I believe in using research and collaboration to identify and drive changes in systems that determine families’ access to housing and opportunity (whether by moving or by having their local neighborhoods transformed) in the hopes of advancing racial equity and helping all city residents reach their highest potential.
Lydia Lo is a research associate with the Metropolitan Housing and Communities Policy Center. A qualitative and quantitative researcher, her topical areas of expertise lie in land use law’s effects on housing market affordability, in systems analysis and systems change, and in describing the community development sector. Past projects she has managed include the administration of the National Longitudinal Land Use survey (a census survey covering urban planning practices in all jurisdictions within the 50 largest US metropolitan areas), a qualitative set of case studies on land use reform processes, a quantitative assessment of affordable and accessible housing in the state of Connecticut, a strategic assessment of the Robert Wood Johnson Foundation’s community development portfolio, and a descriptive analysis of community development multisite, cross-sector initiatives.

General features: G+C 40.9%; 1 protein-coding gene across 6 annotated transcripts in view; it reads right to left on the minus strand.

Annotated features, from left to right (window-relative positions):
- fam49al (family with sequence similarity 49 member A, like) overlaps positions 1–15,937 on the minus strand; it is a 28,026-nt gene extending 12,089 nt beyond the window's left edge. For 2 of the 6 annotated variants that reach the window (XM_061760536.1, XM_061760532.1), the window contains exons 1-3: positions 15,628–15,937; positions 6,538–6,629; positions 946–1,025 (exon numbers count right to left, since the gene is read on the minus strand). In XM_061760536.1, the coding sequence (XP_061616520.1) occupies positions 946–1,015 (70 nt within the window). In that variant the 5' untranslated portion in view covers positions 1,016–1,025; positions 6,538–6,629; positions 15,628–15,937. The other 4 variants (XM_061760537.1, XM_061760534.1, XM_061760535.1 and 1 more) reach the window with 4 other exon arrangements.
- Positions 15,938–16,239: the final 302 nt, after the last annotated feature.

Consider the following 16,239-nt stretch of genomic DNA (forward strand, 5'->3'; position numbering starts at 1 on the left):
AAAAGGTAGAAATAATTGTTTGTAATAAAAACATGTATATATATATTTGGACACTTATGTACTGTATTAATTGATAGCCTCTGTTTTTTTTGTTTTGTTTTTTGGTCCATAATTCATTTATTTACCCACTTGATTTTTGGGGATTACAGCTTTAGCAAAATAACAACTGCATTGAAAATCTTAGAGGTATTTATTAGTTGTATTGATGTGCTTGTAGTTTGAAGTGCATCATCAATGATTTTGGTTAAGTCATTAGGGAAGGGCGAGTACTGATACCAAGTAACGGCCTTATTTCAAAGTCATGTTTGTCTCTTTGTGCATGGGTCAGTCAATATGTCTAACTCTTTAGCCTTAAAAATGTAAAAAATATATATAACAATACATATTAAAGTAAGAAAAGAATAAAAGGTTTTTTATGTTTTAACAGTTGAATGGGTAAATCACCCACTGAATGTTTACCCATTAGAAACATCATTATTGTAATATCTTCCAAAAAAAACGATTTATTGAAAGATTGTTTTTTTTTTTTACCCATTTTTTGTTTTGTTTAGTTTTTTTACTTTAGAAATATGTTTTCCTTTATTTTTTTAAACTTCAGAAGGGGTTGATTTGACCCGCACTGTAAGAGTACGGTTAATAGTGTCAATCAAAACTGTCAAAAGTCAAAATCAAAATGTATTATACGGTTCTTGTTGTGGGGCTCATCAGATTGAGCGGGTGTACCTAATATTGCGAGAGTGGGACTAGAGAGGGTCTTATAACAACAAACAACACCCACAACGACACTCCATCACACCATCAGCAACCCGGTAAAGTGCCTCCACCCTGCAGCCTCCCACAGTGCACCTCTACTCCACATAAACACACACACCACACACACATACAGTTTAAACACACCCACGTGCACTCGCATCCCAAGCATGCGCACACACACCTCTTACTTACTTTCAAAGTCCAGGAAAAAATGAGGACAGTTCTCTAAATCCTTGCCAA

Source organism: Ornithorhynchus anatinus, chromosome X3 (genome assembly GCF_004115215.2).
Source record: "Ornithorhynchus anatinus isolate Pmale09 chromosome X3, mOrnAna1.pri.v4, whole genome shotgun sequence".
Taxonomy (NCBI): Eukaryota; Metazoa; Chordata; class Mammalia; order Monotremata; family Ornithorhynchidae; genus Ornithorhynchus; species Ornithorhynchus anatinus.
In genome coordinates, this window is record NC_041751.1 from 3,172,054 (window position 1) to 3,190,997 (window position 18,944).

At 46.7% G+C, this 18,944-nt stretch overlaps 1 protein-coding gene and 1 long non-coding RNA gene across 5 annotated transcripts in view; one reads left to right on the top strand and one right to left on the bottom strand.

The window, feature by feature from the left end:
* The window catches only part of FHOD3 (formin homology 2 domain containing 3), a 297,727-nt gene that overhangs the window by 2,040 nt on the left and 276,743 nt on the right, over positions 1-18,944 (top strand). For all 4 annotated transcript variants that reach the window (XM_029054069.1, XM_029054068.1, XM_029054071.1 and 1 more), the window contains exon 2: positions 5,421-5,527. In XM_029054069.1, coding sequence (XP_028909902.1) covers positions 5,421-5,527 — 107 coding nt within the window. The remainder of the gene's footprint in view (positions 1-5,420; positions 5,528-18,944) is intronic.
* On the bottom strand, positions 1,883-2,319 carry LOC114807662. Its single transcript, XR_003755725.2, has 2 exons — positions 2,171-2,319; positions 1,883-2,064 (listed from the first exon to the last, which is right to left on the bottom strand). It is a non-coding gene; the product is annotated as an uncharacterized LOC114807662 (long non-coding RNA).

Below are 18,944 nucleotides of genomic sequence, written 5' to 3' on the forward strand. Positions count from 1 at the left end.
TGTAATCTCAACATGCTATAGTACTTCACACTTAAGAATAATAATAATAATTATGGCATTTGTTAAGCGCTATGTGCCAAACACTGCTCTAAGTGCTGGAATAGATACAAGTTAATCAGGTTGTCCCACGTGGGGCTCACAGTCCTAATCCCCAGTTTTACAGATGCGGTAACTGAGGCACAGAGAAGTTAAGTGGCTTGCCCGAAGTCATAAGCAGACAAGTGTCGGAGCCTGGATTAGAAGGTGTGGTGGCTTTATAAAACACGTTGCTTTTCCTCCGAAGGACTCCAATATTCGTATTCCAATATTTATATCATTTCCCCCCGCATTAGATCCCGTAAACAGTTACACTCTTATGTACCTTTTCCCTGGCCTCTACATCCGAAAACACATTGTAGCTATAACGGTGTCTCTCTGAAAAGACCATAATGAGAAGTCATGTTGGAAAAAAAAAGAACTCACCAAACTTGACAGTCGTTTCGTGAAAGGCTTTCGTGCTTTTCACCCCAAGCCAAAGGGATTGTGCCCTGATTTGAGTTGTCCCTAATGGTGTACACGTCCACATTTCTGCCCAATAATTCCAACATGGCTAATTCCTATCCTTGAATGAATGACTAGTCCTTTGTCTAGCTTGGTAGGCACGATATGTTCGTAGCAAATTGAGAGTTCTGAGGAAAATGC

Lo received her BA in political science from St. Olaf College and an MPA with a certificate in urban planning and policy from Princeton University. She is a Fulbright scholar having performed research in China in 2012 and was named the Lt. Colonel G.S. Kapur Fellow in Public and International Affairs at Princeton in 2018.